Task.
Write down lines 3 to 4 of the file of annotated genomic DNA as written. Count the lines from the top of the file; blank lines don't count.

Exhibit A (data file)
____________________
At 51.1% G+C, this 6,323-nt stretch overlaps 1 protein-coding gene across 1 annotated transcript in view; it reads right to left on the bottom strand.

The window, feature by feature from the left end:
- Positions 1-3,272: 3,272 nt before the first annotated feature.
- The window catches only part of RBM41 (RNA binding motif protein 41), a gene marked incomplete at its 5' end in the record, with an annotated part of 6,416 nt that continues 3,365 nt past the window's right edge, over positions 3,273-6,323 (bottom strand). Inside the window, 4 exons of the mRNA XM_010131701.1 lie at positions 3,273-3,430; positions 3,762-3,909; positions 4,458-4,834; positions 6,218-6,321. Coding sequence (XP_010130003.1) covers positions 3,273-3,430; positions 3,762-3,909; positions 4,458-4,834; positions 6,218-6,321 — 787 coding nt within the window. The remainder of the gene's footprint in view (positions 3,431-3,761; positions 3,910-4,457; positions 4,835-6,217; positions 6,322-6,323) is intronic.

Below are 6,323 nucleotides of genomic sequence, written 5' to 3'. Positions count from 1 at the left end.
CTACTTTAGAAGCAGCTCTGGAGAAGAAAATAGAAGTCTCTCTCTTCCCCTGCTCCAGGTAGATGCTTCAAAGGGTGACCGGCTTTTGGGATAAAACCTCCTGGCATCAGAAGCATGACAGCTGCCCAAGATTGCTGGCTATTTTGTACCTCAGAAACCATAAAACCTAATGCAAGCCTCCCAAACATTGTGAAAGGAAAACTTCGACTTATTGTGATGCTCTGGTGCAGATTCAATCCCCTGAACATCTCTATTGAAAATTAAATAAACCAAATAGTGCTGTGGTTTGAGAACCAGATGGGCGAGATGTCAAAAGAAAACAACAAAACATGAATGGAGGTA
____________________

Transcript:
- Positions 1-3,272: 3,272 nt before the first annotated feature.
- The window catches only part of RBM41 (RNA binding motif protein 41), a gene marked incomplete at its 5' end in the record, with an annotated part of 6,416 nt that continues 3,365 nt past the window's right edge, over positions 3,273-6,323 (bottom strand). Inside the window, 4 exons of the mRNA XM_010131701.1 lie at positions 3,273-3,430; positions 3,762-3,909; positions 4,458-4,834; positions 6,218-6,321. Coding sequence (XP_010130003.1) covers positions 3,273-3,430; positions 3,762-3,909; positions 4,458-4,834; positions 6,218-6,321 — 787 coding nt within the window. The remainder of the gene's footprint in view (positions 3,431-3,761; positions 3,910-4,457; positions 4,835-6,217; positions 6,322-6,323) is intronic.